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Ignorant Judges


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Therefore do not go on passing judgment before the time, but wait until the Lord comes who will both bring to light the things hidden in the darkness and disclose the motives of men’s hearts; and then each man’s praise will come to him from God. —1 Corinthians 4:5

Matthew 7:1 is a constant favorite passage of the world in general, and even of many professing Christians who can’t be bothered to learn the true intention of Jesus in saying “Judge not.” On the other hand, many of us are often tempted to judge things on which scripture (and common sense) commands restraint. Among these things are the hidden thoughts and motives of others. Humility requires us to admit that we often don’t know all we think we know, and should refrain from forming ignorant opinions and, even moreso, refrain from expressing them.

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Therefore judge nothing before the time. From this conclusion it is manifest, that Paul did not mean to reprove every kind of judgment without exception, but only what is hasty and rash, without examination of the case. For the Corinthians did not mark with unjaundiced eye the character of each individual, but, blinded by ambition, groundlessly extolled one and depreciated another, and took upon themselves to mark out the dignity of each individual beyond what is lawful for men. Let us know, then, how much is allowed us, what is now within the sphere of our knowledge, and what is deferred until the day of Christ, and let us not attempt to go beyond these limits. For there are some things that are now seen openly, while there are others that lie buried in obscurity until the day of Christ.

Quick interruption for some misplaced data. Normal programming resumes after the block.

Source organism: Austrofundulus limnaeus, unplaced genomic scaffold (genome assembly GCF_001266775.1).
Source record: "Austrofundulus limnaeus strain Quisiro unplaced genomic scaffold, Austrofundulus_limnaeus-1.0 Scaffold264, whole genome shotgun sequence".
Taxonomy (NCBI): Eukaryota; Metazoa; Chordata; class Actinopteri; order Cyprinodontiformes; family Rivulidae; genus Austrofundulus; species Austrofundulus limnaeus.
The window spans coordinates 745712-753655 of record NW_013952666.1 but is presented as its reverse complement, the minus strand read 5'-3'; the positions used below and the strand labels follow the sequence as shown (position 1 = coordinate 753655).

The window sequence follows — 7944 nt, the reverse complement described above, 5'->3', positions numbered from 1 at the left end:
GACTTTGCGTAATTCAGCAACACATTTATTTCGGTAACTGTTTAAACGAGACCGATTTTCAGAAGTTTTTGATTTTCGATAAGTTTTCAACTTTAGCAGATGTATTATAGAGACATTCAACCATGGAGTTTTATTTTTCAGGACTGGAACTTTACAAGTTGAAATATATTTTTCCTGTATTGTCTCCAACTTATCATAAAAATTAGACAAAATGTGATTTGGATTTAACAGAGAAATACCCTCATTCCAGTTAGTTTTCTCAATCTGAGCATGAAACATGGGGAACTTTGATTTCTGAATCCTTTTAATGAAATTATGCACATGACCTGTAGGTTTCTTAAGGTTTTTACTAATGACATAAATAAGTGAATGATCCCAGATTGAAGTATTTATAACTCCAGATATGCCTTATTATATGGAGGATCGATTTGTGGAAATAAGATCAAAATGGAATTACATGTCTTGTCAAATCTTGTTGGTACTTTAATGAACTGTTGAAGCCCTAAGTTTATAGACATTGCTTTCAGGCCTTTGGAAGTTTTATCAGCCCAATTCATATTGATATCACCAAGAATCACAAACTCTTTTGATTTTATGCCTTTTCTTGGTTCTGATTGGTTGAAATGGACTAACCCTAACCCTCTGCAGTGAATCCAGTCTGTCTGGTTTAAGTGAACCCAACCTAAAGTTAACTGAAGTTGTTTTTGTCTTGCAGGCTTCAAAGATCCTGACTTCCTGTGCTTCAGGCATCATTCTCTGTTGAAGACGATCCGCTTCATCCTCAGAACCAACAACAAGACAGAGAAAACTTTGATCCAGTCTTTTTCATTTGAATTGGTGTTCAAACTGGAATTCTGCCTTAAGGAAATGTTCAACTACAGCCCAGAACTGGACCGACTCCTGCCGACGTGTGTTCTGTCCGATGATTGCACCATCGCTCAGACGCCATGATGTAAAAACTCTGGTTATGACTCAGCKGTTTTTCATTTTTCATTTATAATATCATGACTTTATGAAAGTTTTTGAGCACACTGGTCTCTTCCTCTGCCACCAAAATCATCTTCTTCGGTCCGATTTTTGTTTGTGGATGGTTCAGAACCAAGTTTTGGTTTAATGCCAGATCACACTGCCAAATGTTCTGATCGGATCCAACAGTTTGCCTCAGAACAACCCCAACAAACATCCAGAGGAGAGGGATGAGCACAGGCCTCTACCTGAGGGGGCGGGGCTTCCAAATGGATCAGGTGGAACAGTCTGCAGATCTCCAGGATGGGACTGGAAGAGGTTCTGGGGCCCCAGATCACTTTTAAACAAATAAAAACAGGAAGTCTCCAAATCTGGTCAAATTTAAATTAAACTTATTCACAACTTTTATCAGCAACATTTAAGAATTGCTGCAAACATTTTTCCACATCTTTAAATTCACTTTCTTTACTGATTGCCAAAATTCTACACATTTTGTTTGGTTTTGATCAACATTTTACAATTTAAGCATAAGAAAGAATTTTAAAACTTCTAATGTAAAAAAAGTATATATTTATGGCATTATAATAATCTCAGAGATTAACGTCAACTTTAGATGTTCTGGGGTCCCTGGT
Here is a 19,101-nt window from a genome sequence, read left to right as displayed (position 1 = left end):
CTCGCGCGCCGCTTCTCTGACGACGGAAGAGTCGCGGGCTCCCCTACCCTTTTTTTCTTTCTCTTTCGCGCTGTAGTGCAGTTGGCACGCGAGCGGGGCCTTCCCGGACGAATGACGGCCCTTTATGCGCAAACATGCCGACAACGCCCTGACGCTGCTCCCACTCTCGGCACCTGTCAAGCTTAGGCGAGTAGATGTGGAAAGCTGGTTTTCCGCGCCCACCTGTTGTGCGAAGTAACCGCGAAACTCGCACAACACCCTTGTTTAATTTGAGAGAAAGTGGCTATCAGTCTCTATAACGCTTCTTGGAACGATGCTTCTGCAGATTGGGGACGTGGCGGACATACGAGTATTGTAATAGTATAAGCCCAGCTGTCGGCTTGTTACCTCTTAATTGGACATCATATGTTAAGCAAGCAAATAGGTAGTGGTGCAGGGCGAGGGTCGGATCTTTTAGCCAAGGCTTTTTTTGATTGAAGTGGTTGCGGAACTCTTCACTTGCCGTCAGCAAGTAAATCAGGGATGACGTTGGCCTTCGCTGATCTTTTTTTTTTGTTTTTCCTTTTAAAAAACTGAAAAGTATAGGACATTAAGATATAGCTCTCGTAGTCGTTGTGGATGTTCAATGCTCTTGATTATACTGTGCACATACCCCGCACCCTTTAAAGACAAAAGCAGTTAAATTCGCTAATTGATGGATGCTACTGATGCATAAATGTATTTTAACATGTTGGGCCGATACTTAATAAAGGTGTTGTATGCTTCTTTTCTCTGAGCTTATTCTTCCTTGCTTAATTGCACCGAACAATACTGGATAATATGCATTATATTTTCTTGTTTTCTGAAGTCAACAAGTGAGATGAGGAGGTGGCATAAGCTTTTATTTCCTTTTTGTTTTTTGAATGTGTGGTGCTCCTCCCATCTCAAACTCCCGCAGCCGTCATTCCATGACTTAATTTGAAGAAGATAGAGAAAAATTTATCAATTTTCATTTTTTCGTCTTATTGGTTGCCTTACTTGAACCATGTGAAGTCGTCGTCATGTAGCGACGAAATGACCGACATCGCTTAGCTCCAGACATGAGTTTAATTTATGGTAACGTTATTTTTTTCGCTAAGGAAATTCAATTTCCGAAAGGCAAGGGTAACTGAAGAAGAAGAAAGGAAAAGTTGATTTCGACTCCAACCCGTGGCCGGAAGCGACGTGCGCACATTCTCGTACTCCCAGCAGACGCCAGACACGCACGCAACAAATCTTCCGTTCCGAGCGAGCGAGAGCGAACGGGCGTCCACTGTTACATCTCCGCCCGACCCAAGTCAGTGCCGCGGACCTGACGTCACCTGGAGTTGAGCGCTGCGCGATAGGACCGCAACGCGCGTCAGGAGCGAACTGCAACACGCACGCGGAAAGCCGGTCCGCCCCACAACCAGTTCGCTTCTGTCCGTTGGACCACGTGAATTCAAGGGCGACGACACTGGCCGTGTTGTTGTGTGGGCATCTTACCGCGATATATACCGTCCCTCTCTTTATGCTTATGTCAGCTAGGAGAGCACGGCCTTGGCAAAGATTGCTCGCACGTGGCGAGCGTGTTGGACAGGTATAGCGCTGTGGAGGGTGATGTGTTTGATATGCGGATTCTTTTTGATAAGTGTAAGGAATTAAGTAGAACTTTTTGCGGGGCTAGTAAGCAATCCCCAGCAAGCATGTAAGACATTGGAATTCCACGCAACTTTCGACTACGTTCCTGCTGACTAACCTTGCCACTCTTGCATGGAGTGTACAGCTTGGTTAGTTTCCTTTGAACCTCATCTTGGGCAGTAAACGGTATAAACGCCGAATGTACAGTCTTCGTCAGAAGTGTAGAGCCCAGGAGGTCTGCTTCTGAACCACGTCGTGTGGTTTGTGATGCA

Who will bring to light. If this is affirmed truly and properly respecting the day of Christ, it follows that matters are never so well regulated in this world but that many things are involved in darkness, and that there is never so much light, but that many things remain in obscurity. I speak of the life of men, and their actions. He explains in the second clause, what is the cause of the obscurity and confusion, so that all things are not now manifest. It is because there are wonderful recesses and deepest lurking-places in the hearts of men. Hence, until the thoughts of the hearts are brought to light, there will always be darkness.

And then shall every one have praise. It is as though he had said, “You now, O Corinthians, as if you had the adjudging of the prizes, crown some, and send away others with disgrace, but this right and office belong exclusively to Christ. You do that before the time—before it has become manifest who is worthy to be crowned, but the Lord has appointed a day on which he will make it manifest.” This statement takes its rise from the assurance of a good conscience, which brings us also this advantage, that committing our praises into the hands of God, we disregard the empty breath of human applause.

Calvin’s Commentaries Volume XX, Commentary on the Epistles of Paul the Apostle to the Corinthians (Baker Books, 2009), 1:156–157.



Posted 2019·07·25 by David Kjos
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Posted in: 1 Corinthians · Calvin’s Commentaries: 1 Corinthians · John Calvin

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